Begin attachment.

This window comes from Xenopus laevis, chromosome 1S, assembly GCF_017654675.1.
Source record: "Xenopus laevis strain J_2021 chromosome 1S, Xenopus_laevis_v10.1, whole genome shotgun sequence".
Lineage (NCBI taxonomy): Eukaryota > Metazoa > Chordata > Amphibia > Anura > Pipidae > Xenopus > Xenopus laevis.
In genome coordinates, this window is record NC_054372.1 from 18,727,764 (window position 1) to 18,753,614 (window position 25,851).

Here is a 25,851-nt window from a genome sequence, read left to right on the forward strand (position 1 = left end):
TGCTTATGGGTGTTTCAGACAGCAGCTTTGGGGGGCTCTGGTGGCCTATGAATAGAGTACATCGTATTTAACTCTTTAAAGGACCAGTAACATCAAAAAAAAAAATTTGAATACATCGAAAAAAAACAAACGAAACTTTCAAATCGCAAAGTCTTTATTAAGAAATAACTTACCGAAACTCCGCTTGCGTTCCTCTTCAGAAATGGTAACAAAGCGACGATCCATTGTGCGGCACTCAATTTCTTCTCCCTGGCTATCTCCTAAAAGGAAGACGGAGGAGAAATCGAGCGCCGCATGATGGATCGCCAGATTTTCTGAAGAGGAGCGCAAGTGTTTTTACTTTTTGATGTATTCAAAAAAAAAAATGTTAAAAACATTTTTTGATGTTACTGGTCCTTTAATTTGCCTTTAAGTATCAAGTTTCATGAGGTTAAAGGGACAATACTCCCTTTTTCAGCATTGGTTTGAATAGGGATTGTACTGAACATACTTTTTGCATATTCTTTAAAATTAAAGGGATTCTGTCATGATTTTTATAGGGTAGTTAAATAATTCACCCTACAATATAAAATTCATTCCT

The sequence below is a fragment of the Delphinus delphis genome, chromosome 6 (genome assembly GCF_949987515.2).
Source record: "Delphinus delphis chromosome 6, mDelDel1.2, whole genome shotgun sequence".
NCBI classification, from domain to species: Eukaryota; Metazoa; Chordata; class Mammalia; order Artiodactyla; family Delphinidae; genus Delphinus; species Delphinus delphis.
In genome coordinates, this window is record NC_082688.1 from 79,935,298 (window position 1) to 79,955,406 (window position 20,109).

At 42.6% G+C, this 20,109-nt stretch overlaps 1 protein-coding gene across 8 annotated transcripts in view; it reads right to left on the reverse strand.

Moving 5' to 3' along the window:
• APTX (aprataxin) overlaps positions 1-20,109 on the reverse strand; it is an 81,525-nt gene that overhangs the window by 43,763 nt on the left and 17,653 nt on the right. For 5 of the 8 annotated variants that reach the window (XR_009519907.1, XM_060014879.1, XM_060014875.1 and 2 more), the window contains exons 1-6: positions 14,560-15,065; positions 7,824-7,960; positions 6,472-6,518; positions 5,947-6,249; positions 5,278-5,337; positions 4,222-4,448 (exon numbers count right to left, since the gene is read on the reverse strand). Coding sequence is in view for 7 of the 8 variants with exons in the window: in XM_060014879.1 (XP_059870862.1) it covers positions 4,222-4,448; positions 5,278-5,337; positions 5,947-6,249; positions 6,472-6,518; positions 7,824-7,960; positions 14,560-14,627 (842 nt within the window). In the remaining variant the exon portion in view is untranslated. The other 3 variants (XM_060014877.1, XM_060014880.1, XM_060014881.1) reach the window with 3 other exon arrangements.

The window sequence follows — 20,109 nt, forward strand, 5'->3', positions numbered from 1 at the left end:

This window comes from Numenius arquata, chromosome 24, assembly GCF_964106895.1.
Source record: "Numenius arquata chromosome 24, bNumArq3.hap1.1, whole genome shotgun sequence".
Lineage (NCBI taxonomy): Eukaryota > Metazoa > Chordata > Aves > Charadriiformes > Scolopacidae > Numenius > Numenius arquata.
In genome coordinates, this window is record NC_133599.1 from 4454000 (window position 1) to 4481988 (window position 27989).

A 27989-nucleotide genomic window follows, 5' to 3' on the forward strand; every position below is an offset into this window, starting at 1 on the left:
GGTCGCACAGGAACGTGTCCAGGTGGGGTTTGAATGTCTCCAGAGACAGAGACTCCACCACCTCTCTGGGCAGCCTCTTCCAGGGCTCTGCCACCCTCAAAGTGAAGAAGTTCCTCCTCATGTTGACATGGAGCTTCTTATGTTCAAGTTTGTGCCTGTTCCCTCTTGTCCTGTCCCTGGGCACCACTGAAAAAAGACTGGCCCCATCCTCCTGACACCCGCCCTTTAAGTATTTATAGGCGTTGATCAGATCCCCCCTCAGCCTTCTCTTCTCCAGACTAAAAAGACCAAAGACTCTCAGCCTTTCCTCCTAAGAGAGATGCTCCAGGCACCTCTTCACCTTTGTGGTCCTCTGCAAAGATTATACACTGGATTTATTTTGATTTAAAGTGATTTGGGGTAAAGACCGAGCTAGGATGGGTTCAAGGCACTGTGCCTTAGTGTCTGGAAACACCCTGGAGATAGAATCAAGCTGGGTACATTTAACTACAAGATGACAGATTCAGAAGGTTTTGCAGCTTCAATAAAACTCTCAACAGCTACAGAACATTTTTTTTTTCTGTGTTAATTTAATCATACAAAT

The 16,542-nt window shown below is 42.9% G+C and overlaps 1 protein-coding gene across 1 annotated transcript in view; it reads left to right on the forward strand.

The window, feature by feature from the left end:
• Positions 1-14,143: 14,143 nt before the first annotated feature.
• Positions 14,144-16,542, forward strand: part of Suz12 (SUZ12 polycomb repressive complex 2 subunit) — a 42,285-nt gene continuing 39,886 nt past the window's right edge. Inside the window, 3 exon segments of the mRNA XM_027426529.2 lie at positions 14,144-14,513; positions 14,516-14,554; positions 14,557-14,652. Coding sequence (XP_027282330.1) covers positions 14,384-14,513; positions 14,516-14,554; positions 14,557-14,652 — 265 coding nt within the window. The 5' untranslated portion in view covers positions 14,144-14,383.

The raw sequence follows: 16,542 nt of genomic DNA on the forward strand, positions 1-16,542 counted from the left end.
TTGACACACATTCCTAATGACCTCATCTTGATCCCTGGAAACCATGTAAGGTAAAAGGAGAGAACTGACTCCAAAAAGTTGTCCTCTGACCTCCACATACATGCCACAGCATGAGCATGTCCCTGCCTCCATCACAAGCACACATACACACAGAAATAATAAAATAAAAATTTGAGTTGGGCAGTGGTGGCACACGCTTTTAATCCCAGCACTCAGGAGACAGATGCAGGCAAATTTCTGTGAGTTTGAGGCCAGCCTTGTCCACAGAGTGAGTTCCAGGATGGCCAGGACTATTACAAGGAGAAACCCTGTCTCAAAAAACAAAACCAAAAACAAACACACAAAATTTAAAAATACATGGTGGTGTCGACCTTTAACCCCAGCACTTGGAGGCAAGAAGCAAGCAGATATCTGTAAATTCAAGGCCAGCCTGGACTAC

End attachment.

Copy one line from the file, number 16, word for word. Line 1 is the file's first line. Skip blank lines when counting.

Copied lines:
Source record: "Numenius arquata chromosome 24, bNumArq3.hap1.1, whole genome shotgun sequence".